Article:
Biologist, whistleblower would have prevailed

Posted: Tuesday, April 08, 2008

U.S. Forest Service biologist Glen Ith, a Petersburg resident, was a whistleblower. It was my great privilege to advocate on Glen's behalf prior to his passing recently of sudden cardiac death.

In 2005, Glen learned of a logging road being constructed in an area of the Tongass National Forest where no timber sale had yet been approved. Glen appealed to the agency but his concerns fell on deaf ears. He contacted Forest Service Employees for Environmental Ethics in August of 2005 and sent photographs of the road work, together with an e-mail message suggesting that because of the road reconstruction, the timber harvest for the log stringer bridges and the decision to harvest were all connected actions, that something was amiss in the Forest Service's process.

It turned out Glen had uncovered a pattern of illegal road building on the Tongass which, together with FSEEE, he challenged in federal district court. In December, 2006, Judge Sedgwick agreed with Glen, saying in words almost identical to Glen's, that, "The Forest Service concedes that it has violated NEPA, specifically that the use of a categorical exclusion for the road contracts at issue was improper because the road reconstruction and the planned timber sale projects constitute connected actions that should be considered in the NEPA documents for the timber sale projects."

Glen also appealed the Scott Peak timber sale - slated to log 347 acres of temperate old-growth rain forest on Kupreanof Island - because he believed cumulative impacts from nearby logging hadn't been adequately studied. Again, his concerns were upheld and the timber sale remanded for further analysis. Glen's subsequent challenge against the re-issued Scott Peak sale, on the grounds that it failed to consider environmental analysis critical of the logging, was pending in federal district court at the time of his death.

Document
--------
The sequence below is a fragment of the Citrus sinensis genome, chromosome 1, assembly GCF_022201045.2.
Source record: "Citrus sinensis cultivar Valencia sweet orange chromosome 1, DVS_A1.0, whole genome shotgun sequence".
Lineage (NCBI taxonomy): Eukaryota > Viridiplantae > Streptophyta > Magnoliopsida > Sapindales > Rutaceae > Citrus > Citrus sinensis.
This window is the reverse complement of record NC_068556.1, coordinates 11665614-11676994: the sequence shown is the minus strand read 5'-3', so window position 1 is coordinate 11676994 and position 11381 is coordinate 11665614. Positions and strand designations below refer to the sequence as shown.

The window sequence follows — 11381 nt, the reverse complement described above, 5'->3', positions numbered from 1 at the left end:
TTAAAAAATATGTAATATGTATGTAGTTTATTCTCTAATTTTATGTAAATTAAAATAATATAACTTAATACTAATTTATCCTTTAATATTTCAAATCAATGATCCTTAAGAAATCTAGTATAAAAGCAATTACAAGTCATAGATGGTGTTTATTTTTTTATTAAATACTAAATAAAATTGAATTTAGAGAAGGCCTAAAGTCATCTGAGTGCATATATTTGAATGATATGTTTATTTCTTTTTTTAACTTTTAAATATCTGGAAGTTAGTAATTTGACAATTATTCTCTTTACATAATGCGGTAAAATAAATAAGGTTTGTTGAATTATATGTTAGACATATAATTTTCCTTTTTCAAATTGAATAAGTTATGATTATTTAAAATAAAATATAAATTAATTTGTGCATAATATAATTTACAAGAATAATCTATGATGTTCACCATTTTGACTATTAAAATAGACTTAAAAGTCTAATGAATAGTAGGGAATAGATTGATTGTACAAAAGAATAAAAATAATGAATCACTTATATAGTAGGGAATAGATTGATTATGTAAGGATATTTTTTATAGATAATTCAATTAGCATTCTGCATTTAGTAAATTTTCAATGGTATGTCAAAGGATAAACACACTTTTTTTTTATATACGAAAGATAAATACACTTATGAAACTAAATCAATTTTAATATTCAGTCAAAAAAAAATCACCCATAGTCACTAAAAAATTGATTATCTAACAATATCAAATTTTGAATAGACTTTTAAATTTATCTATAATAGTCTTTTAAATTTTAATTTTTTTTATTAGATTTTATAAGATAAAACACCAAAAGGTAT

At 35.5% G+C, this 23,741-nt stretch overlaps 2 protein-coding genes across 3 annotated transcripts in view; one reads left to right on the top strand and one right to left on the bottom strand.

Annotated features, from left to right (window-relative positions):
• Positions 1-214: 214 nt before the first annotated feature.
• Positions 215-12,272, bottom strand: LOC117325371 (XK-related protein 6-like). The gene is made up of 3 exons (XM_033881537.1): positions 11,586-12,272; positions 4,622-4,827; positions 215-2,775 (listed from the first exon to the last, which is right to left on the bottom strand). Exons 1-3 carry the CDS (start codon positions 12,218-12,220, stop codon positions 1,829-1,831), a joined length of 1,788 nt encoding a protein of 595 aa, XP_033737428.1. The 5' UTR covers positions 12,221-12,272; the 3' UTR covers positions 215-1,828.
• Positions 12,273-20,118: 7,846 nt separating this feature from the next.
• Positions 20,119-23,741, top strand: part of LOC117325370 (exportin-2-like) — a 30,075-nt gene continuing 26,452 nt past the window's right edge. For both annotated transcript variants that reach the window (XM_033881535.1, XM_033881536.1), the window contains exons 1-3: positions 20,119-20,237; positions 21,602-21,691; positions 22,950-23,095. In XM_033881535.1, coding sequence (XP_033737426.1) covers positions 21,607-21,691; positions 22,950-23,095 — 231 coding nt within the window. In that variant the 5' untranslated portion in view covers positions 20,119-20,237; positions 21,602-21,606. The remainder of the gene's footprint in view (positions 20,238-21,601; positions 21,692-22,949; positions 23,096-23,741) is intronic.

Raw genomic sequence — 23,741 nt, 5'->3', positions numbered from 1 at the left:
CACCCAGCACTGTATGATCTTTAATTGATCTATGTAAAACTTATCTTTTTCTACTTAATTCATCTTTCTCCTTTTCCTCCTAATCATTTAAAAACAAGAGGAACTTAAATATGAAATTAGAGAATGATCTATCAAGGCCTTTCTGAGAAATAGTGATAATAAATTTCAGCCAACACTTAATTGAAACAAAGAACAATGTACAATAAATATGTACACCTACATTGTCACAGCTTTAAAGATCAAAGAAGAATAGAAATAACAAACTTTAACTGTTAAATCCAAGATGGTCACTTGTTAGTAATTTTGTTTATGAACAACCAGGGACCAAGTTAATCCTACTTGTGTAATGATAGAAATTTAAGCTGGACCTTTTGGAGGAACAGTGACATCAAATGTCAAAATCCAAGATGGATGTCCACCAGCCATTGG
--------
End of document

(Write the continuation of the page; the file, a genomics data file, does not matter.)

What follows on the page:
In the months prior to Glen's passing, he was reassigned to a different office and then placed on administrative leave pending his supervisor's request that he be terminated. Glen protested his reassignment and administrative leave to the Office of Special Counsel, which agreed there was sufficient evidence of retaliation to launch an investigation. With Glen's death, the Special Counsel closed its investigation.

He had an unshakable belief that our system of government would work. Although the path might be difficult and demand perseverance, he believed truth would prevail. I have no doubt he would have prevailed.

Andy Stahl

Executive director, Forest Service Employees for Environmental Ethics

Eugene, Ore.

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